|Annu. Rev. Astron. Astrophys. 1999. 37:
Copyright © 1999 by . All rights reserved
Prior to the first UV observations, there was a widespread expectation that normal elliptical galaxies would be uninteresting in the FUV (as, later, would also be the case with the X-ray and far-infrared regions). The hottest identified stellar component of any consequence was the main sequence turnoff, with a temperature (Te ~ 6000 K) too cool to produce many FUV photons. Although it was recognized that the old, metal-poor populations of globular clusters sometimes contained horizontal-branch (HB) stars with Te 10000 K, these were thought to be absent in the clusters (e.g. 47 Tucanæ) with metal abundances nearest those of massive galaxies. The only hint of hot populations in E galaxies was the presence of [O II] emission lines, though these could plausibly be explained without stellar photoionization (Minkowski & Osterbrock 1959).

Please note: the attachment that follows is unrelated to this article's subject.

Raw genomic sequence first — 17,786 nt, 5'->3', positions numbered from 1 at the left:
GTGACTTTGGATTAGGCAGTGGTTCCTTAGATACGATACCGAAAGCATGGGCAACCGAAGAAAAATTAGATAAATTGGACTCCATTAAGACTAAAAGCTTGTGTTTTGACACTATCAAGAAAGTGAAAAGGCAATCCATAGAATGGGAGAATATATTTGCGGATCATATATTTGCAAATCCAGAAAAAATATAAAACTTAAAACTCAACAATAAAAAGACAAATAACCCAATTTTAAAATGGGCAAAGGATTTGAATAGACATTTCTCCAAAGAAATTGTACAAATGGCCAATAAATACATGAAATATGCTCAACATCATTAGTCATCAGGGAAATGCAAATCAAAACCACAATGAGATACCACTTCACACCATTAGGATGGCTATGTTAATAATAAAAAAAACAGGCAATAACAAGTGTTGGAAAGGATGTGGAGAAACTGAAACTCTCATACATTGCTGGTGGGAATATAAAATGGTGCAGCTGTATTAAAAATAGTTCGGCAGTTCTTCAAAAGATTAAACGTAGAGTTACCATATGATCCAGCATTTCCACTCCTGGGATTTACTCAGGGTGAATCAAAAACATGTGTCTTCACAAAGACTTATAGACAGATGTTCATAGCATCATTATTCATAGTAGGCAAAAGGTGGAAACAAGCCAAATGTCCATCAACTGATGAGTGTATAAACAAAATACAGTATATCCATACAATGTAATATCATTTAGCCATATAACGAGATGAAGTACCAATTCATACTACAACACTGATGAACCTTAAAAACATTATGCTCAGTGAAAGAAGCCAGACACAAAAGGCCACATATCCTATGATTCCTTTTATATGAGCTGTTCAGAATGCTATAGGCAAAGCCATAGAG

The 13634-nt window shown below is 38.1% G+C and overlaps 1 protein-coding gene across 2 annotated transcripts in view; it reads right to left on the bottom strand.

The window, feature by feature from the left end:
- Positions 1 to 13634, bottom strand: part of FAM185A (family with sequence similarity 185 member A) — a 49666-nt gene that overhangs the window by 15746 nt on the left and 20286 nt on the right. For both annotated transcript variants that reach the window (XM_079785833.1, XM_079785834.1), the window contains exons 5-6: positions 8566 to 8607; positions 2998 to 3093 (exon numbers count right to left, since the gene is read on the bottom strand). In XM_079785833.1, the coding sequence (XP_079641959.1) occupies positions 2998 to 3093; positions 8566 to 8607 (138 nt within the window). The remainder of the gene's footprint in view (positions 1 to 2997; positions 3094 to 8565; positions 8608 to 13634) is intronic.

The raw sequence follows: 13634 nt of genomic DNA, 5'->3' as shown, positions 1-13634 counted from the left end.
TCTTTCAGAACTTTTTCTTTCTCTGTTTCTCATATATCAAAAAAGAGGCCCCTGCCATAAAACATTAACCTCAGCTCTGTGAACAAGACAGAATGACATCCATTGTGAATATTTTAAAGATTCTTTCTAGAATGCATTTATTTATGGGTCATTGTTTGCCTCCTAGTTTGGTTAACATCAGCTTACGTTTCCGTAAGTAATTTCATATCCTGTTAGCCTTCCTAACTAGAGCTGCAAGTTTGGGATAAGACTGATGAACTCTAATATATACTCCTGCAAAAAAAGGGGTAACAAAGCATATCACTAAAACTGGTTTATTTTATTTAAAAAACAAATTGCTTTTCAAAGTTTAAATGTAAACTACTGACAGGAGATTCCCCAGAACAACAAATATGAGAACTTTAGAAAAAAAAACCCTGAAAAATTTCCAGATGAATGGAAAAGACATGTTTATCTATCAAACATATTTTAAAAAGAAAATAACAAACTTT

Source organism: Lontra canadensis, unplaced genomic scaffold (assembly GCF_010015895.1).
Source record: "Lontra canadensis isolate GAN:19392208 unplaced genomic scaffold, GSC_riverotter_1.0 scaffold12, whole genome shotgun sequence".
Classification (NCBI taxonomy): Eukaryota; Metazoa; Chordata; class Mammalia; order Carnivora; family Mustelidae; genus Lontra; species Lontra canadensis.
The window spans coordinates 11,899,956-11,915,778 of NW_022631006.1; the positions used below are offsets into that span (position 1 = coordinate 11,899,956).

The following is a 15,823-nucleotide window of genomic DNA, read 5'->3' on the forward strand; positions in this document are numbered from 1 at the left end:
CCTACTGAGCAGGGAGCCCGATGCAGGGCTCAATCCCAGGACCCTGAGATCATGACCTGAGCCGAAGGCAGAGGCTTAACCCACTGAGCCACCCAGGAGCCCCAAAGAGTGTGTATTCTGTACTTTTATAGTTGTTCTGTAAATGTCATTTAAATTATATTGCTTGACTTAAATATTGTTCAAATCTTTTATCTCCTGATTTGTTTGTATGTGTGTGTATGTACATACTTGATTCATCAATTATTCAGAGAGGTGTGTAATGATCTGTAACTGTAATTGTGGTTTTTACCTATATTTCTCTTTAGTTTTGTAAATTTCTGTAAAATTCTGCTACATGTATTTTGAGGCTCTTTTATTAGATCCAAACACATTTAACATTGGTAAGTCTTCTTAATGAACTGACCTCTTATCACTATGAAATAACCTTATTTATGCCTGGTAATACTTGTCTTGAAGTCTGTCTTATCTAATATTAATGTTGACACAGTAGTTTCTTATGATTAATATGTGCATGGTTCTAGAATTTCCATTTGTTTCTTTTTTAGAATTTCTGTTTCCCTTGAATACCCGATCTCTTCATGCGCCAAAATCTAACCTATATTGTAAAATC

FUV radiation from galaxies was first detected by the University of Wisconsin UV photometer carried on the second Orbiting Astronomical Observatory (OAO-2). The experiment obtained fluxes with an entrance aperture of 10', diameter in 7 intermediate band filters extending from 4250 Å to the FUV at 1550 Å. The first announcement (Code 1969) of results for an old population was for the central bulge (r < 900 pc) of the Local Group Sb spiral M31. As expected, the energy distribution of M31 fell steeply between 3500 and 2500 Å but then, remarkably, began to rise again at shorter wavelengths. A more recent UV-optical spectrum of M31 is shown in Figure 1. Since the energy distributions of normal stars cooler than Te ~ 8500 K (spectral type A5) decline precipitously below 1800 Å owing to absorption by metallic ionization edges (e.g. Fanelli et al 1992), the detection of any far-UV flux in galaxies implies sources with higher equivalent temperatures. After a difficult calibration process, OAO-2 photometry was ultimately published for 7 E/S0 objects and the M31 bulge (Code et al 1972, Code & Welch 1982). The OAO-2 detections of two objects were confirmed, and new detections made of another 11 E galaxies, by the Astronomical Netherlands Satellite (launched in 1974) using intermediate band photometry with a 2.5' × 2.5' aperture over the range 1550-3300 Å (de Boer 1982).